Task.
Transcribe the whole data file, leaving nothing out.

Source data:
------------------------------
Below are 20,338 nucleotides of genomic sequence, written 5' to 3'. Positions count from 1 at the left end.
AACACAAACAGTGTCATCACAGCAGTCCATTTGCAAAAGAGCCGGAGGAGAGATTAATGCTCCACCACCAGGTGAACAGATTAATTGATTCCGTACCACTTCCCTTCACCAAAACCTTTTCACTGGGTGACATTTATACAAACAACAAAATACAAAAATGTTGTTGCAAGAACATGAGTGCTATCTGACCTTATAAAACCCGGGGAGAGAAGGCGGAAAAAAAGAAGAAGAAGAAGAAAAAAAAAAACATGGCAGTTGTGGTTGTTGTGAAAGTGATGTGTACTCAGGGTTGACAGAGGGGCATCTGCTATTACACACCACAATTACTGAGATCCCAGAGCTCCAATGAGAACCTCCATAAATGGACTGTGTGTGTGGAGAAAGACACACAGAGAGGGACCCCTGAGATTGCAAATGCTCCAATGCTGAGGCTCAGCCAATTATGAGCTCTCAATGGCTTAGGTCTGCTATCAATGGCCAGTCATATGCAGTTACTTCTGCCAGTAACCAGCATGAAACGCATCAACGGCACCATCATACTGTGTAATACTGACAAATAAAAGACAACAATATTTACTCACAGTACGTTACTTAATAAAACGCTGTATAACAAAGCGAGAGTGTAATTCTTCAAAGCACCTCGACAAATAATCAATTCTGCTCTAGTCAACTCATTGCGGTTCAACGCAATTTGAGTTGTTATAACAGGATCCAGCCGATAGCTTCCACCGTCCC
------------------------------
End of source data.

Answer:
Below are 20,338 nucleotides of genomic sequence, written 5' to 3'. Positions count from 1 at the left end.
AACACAAACAGTGTCATCACAGCAGTCCATTTGCAAAAGAGCCGGAGGAGAGATTAATGCTCCACCACCAGGTGAACAGATTAATTGATTCCGTACCACTTCCCTTCACCAAAACCTTTTCACTGGGTGACATTTATACAAACAACAAAATACAAAAATGTTGTTGCAAGAACATGAGTGCTATCTGACCTTATAAAACCCGGGGAGAGAAGGCGGAAAAAAAGAAGAAGAAGAAGAAAAAAAAAAACATGGCAGTTGTGGTTGTTGTGAAAGTGATGTGTACTCAGGGTTGACAGAGGGGCATCTGCTATTACACACCACAATTACTGAGATCCCAGAGCTCCAATGAGAACCTCCATAAATGGACTGTGTGTGTGGAGAAAGACACACAGAGAGGGACCCCTGAGATTGCAAATGCTCCAATGCTGAGGCTCAGCCAATTATGAGCTCTCAATGGCTTAGGTCTGCTATCAATGGCCAGTCATATGCAGTTACTTCTGCCAGTAACCAGCATGAAACGCATCAACGGCACCATCATACTGTGTAATACTGACAAATAAAAGACAACAATATTTACTCACAGTACGTTACTTAATAAAACGCTGTATAACAAAGCGAGAGTGTAATTCTTCAAAGCACCTCGACAAATAATCAATTCTGCTCTAGTCAACTCATTGCGGTTCAACGCAATTTGAGTTGTTATAACAGGATCCAGCCGATAGCTTCCACCGTCCC